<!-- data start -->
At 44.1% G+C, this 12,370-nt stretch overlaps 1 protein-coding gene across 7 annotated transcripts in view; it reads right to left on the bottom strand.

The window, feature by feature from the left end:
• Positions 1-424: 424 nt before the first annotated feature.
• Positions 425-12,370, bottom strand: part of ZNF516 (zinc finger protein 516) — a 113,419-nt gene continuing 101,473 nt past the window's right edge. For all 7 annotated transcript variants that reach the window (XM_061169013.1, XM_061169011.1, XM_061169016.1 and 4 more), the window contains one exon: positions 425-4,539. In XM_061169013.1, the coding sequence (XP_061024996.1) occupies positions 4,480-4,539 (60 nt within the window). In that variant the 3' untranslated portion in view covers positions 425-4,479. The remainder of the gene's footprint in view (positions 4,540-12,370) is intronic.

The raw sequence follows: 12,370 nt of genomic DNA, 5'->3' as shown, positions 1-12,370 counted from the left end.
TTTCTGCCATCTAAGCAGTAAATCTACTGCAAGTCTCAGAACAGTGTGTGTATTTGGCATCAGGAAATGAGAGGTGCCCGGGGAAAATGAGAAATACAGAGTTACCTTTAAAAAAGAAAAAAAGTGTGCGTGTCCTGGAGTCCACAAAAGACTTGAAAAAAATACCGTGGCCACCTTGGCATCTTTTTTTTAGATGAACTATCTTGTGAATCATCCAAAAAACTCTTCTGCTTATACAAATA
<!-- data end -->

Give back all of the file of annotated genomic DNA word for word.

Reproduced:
At 44.1% G+C, this 12,370-nt stretch overlaps 1 protein-coding gene across 7 annotated transcripts in view; it reads right to left on the bottom strand.

The window, feature by feature from the left end:
• Positions 1-424: 424 nt before the first annotated feature.
• Positions 425-12,370, bottom strand: part of ZNF516 (zinc finger protein 516) — a 113,419-nt gene continuing 101,473 nt past the window's right edge. For all 7 annotated transcript variants that reach the window (XM_061169013.1, XM_061169011.1, XM_061169016.1 and 4 more), the window contains one exon: positions 425-4,539. In XM_061169013.1, the coding sequence (XP_061024996.1) occupies positions 4,480-4,539 (60 nt within the window). In that variant the 3' untranslated portion in view covers positions 425-4,479. The remainder of the gene's footprint in view (positions 4,540-12,370) is intronic.

The raw sequence follows: 12,370 nt of genomic DNA, 5'->3' as shown, positions 1-12,370 counted from the left end.
TTTCTGCCATCTAAGCAGTAAATCTACTGCAAGTCTCAGAACAGTGTGTGTATTTGGCATCAGGAAATGAGAGGTGCCCGGGGAAAATGAGAAATACAGAGTTACCTTTAAAAAAGAAAAAAAGTGTGCGTGTCCTGGAGTCCACAAAAGACTTGAAAAAAATACCGTGGCCACCTTGGCATCTTTTTTTTAGATGAACTATCTTGTGAATCATCCAAAAAACTCTTCTGCTTATACAAATA